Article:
Research indicates a strong link of substance abuse and peer pressure. As emphasized by many social science scholars, different influential theories of teen pregnancy and substance abuse borrows heavily on the idea that peer relationships are in fact the driving risks factors associated with pregnant teen drug abuse (Alexander, 1996). The main socialization model illustrates the effect of socialization control in a child’s life. In this model, socialization controls in relation to family and schools, peers, influence adolescent behavioral outcomes in the association between her and the environment. This theory posits that a person’s character and tendencies are not only connected to substance abuse and deviancy, but they affect the results when they have emotional impact in the course of interaction existing between an individual and socialization sources. Hence, the assessment points out that sums that peer groups, on a larger scale, influence teen’s behavior (Dickey and Azeni, 1996). Consequently, on the second model, the peer cluster theory emphasizes the impact of close friends to decisions taken by an individual. Close friends, to a larger extend effect on the growth and acceptance of behavior culture. This model indicates that teens are more predispose to drug abuse if their peer supports this norm.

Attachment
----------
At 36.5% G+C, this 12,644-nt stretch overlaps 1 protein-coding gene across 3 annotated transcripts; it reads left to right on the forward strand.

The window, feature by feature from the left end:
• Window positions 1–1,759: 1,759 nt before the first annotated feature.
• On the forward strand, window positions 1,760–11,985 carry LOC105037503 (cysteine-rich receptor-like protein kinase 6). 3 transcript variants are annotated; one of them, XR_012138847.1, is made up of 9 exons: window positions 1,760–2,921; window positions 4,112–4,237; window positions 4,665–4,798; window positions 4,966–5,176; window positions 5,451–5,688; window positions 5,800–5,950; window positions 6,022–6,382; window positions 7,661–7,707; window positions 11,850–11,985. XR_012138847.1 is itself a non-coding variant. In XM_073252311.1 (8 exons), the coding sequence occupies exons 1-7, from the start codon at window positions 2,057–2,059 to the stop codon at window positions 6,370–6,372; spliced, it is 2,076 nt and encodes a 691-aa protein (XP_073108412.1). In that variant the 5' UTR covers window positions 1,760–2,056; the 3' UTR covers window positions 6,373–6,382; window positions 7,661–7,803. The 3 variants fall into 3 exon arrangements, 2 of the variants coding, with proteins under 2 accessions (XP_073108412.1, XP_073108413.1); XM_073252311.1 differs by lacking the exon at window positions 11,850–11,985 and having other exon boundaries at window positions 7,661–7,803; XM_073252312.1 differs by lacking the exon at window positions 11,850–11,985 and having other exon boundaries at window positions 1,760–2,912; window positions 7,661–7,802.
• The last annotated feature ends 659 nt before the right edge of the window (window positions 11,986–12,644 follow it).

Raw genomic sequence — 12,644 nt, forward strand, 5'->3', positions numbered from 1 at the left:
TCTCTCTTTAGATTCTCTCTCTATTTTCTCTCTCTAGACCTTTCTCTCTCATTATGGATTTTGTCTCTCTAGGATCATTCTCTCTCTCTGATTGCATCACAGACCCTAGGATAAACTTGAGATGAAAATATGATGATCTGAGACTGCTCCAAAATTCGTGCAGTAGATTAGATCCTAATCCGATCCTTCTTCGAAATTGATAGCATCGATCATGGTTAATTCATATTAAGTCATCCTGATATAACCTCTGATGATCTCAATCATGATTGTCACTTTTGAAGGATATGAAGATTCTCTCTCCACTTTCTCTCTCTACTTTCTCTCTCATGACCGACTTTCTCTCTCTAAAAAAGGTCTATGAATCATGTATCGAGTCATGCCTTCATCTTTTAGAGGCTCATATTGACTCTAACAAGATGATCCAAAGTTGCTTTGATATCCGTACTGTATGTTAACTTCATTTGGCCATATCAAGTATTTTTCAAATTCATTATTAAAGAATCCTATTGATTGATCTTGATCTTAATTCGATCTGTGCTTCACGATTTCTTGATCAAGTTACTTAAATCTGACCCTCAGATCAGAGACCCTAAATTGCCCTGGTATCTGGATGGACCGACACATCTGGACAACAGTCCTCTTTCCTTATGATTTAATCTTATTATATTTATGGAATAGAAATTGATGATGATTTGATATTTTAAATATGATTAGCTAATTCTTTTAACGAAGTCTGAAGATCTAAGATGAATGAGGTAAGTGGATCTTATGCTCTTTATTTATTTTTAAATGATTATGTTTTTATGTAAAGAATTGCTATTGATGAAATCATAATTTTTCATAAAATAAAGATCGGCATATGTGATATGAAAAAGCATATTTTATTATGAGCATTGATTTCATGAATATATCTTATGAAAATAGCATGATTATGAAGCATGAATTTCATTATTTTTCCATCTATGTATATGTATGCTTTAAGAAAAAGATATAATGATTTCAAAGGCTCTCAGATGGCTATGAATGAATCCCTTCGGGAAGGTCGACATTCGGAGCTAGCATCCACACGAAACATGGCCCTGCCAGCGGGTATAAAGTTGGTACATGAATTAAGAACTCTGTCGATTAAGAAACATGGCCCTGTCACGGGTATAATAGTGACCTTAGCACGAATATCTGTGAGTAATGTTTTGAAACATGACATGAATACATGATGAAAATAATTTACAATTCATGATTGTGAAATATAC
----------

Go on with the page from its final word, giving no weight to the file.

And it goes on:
Causes of Teen Pregnancy

Ainsworth (1989) linked teenage pregnancy to peer pressure; he points out that during the adolescent period, teens feel intense pressure to establish friends in the society. Adolescence being a stage one is in search for identity will allow their peers to influence most of their decisions and choice without necessarily understanding the consequences of these decisions, like indulging in unprotected sex. Teenagers indulge in sex as an alternative to appear calm and sophisticated. However, in some instances; they end up with unplanned pregnancies. According to Najavits et al (1997), about 29% of pregnant teenagers reported that they felt pressured to indulge in sex, about 33% of pregnant teenagers confirmed that they were not prepared for a sexual relationship, but went ahead because of pressure exerted on them and fearing rejection or ridicule from their peers had to conform